by Ian Marshall, ITTF Publications Editor
A total of 12 meetings on the international stage prior to the duel in Rio de Janeiro, all had gone the way of Ma Long, the portent was not in favour of Jun Mizutani who, like Ma Long had first come to our attention at the first ever World Junior Championships staged in 2003 in the Chilean capital city of Santiago.
On that occasion both Jun Mizutani and Ma Long departed proceedings at the hands of Korean adversaries; 14 years old at the time, Jun Mizutani was beaten in the second round by Cho Eonrae, one round later, the quarter-finals Lim Jaehyun ended the exploits of a 15 year old Ma Long.
Again South America
Now 13 years later the two talented young men who, despite defeat, had attracted the attention in the South American city were once again in action in the same part of the world but on the Atlantic coastline not the Pacific.
Impressive in prior conflicts, Ma Long had torn into Jun Mizutani directing a tirade of forehand fierce attacking strokes towards his adversary’s backhand, forcing a retreat. Playing two or three steps away from the table is an exciting technique, against most it works; not against the relentless power of Ma Long.
Character with Steel
Just as we had seen last October at the Liebherr Men’s World Cup in the Swedish city of Halmstad it was a very single minded, totally focused Ma Long who entered the arena.
The beaten semi-finalist in three consecutive World Championships before winning in 2015 in Suzhou, there is now an extra degree of steel in the focus of Ma Long; there is determination to be acknowledged as the best player of the modern era.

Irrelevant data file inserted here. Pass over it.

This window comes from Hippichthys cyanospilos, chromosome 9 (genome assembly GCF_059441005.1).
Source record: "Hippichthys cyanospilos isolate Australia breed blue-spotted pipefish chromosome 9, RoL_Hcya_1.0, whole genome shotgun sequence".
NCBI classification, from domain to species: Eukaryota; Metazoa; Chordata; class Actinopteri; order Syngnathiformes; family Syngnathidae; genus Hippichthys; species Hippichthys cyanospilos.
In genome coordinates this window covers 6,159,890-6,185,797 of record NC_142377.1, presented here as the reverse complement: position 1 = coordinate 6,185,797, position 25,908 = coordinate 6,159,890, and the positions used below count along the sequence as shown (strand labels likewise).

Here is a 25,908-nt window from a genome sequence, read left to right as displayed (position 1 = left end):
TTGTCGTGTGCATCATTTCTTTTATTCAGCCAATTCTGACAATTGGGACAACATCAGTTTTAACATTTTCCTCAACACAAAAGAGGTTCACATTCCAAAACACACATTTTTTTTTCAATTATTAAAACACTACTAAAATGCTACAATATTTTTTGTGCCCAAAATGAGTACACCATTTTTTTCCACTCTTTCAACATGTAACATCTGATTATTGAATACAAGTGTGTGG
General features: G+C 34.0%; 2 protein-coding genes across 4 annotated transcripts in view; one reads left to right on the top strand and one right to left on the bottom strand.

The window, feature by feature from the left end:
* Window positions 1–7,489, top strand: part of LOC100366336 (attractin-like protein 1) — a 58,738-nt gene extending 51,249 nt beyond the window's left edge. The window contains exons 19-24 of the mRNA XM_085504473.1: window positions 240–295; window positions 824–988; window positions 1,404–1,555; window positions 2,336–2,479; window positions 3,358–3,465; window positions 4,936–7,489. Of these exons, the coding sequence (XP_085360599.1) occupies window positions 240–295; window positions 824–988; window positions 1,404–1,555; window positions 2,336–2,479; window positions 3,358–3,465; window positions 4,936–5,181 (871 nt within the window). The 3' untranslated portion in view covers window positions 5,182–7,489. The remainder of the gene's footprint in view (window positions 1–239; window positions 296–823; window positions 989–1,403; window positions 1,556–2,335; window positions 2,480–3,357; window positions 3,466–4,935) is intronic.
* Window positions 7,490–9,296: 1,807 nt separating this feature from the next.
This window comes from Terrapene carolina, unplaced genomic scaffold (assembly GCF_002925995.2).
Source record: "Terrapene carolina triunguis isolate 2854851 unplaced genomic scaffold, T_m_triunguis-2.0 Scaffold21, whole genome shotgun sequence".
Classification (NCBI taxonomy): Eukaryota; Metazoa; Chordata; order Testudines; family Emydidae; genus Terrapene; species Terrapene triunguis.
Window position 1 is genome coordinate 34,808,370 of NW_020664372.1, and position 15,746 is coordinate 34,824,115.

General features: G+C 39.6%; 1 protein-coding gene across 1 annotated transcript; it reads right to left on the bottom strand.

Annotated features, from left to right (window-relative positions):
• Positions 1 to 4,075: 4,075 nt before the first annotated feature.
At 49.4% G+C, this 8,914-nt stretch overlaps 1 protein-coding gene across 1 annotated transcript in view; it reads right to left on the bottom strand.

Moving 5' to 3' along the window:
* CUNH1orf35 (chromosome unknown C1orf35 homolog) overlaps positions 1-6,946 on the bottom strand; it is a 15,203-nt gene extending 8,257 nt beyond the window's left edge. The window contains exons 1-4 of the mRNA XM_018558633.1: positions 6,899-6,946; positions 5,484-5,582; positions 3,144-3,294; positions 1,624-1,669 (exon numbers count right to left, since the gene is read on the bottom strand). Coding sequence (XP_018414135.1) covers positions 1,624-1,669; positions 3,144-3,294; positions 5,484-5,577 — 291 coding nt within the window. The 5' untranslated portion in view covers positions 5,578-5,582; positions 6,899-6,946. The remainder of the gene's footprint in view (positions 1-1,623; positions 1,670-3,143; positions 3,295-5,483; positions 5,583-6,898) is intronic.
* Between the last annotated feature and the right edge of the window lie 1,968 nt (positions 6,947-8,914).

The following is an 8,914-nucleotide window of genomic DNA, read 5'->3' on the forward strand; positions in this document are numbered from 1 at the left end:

Split Second Quicker
In Riocentro Pavilion 3, Ma Long was the quicker out of the blocks; he won the first two games. The scores looked comfortable but the difference was a split second, less than it took time to blink; that split second was the difference in timing the ball, Ma Long was that fraction sooner.
Ma Long is known for his powerful forehand, against Jun Mizutani, in the rallies he demonstrated that his backhand was equally lethal; furthermore, once in a rally he moved into automatic pilot.
In both the first and second games Ma Long had made the better start, in the third game Jun Mizutani, to his credit, stood his ground; at 5-all it was parity but there was to be no more success.
My preparations were good, and I won the first three games very comfortably but he started to make changes to his game in the fourth. I was not used to it initially and I panicked a little. The fifth game was crucial, I was too eager to win, to initiate attacks to end the points and that caused many errors on my side. The main strength of Mizutani is that no matter how far behind he is in the game, he stays calm and plays his game, you seldom see him making mistakes. Ma Long
The spirit of Jun Mizutani never wilted, he was just being overpowered; in the fourth game he gained reward for his splendid attitude. He went ahead 7-3, Ma Long closed the gap to one point at 8-7; Jun Mizutani called “Time Out”. He did not surrender another point.
Viciously attacking the forehand of Ma Long, the fourth game was secured. Was a recovery possible?
Jun Mizutani was outstanding, his level was rising, he fought for his life; he won the fifth game after Ma Long called “Time Out” when leading 7-5.
I am very happy as this is my first Olympic final. It was a difficult match particularly in the last three games; making the finals is extremely meaningful to me as this is the dream for all athletes. Ma Long
It was table tennis at the highest level, the top spin rally that took Ma Long to 3-1 in the sixth game raised the roof. Most importantly in the context of the match it created a two point lead for the top seed.
It was a telling point, Ma Long built on the advantage, the sixth game and a place in the final was secured.